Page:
Alienation of Affection and Criminal Conversation Lawyers in North Carolina
At the David W. Martin Law Group, our North Carolina alienation of affection and criminal conversation attorneys know that our state is one in only a handful throughout the nation that allows a spouse to pursue these unique infidelity claims against a third-party.
When one North Carolina spouse is physically or emotionally alienated in their marriage, he or she has the legal right to pursue the individual who caused the breakdown of their previously loving marriage.
If you believe you are eligible to file a civil suit against your spouse’s love interest, who contributed to the failure of your marriage, our skilled family law attorneys will help you understand the legalities involved in the process, separate and apart from your divorce proceedings.
We understand these cases are emotionally charged and difficult to endure and are dedicated to helping you explore customized legal options, so you can move forward with confidence.
How Does the State of North Carolina Define Alienation of Affection and Criminal Conversation?
Alienation of affection involves the actions of an outsider interfering with a marriage.
When a physical or emotional affair negatively impacts a marriage beyond repair, the affected spouse may seek legal action against the at-fault third party for alienation of affection.
Often, the defendants of alienation of affection lawsuits are an adulterous spouse’s lover.
However, religious leaders, therapists, counselors, and even family members who have encouraged a spouse to get divorced have also been pursued throughout North Carolina for their roles in disrupting a previously happy marriage.
Criminal Conversation, unlike its name suggests, is not a criminal act at all.
It is strictly a civil claim seeking financial damages for a physical affair that resulted in sexual intercourse between the spouse and his or her lover — even if the adulterous event only occurred once. Keep in mind, according to the revised North Carolina legislation, if the extramarital affair started after a married couple is separated, the alienation of affection law does not apply.
In North Carolina, Alienation of Affection and Criminal Conversion are typically pursued during a combined legal claim.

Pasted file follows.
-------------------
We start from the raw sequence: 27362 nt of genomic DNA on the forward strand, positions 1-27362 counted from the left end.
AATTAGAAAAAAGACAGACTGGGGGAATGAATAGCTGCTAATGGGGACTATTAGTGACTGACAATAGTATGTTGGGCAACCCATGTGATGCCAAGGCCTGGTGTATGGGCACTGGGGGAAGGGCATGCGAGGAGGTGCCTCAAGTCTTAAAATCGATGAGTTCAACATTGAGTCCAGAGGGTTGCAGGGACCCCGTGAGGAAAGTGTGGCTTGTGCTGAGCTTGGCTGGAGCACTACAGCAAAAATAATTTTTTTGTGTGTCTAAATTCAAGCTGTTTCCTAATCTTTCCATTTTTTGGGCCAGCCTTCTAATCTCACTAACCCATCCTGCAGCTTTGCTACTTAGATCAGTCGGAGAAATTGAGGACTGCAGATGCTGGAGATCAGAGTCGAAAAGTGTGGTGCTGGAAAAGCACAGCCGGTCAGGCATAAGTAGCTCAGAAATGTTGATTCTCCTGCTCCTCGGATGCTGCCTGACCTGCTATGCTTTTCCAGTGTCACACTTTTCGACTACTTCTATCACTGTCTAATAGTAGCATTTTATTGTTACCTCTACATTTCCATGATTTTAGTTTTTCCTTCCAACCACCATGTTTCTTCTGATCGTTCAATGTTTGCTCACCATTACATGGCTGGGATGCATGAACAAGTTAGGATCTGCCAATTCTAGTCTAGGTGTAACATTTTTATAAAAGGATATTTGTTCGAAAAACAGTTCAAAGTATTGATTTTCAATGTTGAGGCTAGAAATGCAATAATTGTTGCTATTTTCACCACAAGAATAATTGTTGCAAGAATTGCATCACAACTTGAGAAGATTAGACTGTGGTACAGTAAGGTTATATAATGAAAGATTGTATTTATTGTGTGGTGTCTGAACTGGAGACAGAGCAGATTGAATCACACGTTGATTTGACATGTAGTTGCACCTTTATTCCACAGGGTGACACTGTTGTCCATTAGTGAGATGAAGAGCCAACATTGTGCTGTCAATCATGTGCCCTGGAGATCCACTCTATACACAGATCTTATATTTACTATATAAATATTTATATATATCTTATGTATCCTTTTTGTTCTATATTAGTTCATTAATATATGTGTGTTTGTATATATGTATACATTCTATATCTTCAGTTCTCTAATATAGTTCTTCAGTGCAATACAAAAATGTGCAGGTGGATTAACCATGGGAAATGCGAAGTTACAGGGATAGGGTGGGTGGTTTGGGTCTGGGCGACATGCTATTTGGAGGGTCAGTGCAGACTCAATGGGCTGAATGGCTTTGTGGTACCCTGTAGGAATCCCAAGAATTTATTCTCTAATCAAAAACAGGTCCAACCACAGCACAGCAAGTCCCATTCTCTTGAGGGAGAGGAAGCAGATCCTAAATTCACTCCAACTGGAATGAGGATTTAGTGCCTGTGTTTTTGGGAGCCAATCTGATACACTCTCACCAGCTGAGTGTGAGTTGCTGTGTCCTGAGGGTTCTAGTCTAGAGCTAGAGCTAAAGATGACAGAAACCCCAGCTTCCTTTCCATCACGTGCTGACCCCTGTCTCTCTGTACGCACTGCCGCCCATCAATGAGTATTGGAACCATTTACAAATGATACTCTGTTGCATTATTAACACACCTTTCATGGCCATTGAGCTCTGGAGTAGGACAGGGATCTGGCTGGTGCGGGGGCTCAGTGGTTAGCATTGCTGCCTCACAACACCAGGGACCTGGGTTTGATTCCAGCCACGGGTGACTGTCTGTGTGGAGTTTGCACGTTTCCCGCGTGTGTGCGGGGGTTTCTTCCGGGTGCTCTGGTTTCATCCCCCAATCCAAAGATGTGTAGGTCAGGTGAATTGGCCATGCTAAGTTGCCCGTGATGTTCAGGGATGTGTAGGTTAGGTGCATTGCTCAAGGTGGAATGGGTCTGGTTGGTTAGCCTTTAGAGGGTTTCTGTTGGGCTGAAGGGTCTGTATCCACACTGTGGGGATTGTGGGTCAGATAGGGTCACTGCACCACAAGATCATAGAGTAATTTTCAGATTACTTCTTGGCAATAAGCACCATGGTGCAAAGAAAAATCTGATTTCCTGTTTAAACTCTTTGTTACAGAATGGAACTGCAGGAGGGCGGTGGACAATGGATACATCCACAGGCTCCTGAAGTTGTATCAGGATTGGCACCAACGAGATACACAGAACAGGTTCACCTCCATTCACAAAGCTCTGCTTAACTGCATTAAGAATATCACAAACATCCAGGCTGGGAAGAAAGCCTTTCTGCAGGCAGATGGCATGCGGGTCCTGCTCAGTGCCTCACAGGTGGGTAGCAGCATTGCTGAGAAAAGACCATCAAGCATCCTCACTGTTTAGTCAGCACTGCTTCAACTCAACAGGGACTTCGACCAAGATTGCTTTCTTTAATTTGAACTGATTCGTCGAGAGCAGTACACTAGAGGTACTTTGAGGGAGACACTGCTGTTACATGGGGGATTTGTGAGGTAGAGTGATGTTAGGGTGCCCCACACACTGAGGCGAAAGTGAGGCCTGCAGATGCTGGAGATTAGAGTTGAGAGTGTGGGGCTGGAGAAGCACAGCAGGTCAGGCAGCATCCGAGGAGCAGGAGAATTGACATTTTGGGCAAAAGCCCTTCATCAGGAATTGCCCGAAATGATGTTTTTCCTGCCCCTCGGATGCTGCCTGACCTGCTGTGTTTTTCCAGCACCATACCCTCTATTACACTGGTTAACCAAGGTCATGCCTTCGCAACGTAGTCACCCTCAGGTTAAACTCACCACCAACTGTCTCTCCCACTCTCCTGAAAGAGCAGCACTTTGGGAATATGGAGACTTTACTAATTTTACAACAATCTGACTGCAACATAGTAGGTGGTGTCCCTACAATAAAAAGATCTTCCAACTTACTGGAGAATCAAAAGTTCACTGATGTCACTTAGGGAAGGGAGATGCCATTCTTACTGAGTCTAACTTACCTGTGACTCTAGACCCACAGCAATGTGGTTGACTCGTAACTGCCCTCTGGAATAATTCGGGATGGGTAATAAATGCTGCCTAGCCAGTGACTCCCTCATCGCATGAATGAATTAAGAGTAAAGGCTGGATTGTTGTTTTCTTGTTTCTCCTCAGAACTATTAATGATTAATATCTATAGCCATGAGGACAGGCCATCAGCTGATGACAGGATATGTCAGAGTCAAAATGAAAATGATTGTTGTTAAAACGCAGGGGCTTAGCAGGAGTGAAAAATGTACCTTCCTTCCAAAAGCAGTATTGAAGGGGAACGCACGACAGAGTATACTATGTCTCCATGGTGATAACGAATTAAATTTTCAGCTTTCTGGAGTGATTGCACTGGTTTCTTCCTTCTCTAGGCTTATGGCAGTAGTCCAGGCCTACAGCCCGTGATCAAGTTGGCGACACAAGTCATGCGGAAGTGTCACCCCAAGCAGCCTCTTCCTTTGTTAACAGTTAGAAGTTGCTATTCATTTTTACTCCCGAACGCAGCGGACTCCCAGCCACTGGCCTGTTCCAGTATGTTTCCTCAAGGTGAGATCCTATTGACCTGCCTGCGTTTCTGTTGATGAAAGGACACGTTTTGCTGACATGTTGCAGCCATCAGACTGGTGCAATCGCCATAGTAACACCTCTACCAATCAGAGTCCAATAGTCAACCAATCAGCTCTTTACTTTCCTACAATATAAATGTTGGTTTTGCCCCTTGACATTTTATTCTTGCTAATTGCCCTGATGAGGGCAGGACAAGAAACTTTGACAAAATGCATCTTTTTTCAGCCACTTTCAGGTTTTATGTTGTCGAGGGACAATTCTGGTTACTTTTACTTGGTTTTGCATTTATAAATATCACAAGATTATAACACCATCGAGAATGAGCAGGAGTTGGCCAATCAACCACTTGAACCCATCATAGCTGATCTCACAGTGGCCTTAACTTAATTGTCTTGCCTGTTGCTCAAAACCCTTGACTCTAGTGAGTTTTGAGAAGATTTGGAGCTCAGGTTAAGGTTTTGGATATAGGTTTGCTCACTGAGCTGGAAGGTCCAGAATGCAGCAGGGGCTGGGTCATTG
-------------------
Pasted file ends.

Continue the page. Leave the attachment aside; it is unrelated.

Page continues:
Our experienced family law attorneys in North Carolina represent clients in the following legal matters:
- Child Custody and Visitation
- Child Support
- Domestic Violence Orders of Protection
- Father’s Rights
- Parental Relocation
- Property Division
- Prenuptial & Postnuptial Agreement
- Separation Agreements
How Can One Spouse Prove Alienation of Affection Led to the Dissolution of the North Carolina Marriage?
Like most family law claims, actual proof is an important part of any case’s success.
Spouses may not simply suggest or accuse the other of having an affair that led to the alienation of affection, then seek a legal claim.
To do so, they must first establish that the marriage was loving and stable before a third party’s conduct led to the marriage’s dissolution. This can be true even if the couple did not have a physical relationship.
If the third party radically interfered with the marriage to the point that the love and affection the spouses once shared were redirected towards him or her — either in person, through online conversations, text messages, phone calls, or social media platforms — the affected spouse may have a claim.
Why Would One Spouse Seek an Alienation of Affection and Criminal Conversation Claim in North Carolina?
When alienation of affection and criminal conversation can be established with clear proof, the affected spouse may seek damages directly from the third party.
That may include pursuing financial recovery for:
- Emotional distress
- Mental anguish
- Economic losses from the spouse’s previous financial contributions to the marriage/home
Spouses impacted by the alienation of affection or criminal conversation must file a claim within three years.
For an alienation of affection claim, the three-year timeframe to file a claim begins when the affair started to alienate the affected spouse
For a criminal conversation claim, the three-year timeframe could start from the last time the third-party and the cheating spouse engaged in a sexual relationship.
If you believe you have an alienation of affection and/or criminal conversation claim in North Carolina, we can help build your case to pursue a positive outcome that allows you to put this difficult time behind you.
Contact Our North Carolina Alienation of Affection or Criminal Conversation Attorneys
At the David W. Martin Law Group, our North Carolina family law attorneys are here to listen to your Alienation of Affection or Criminal Conversation challenges, so we can outline all potential strategies that will allow you to pursue the best outcome for your case.
Call us at 980-265-9724 today to discuss your case and get the legal guidance and strategies you need to move forward with your new life with confidence.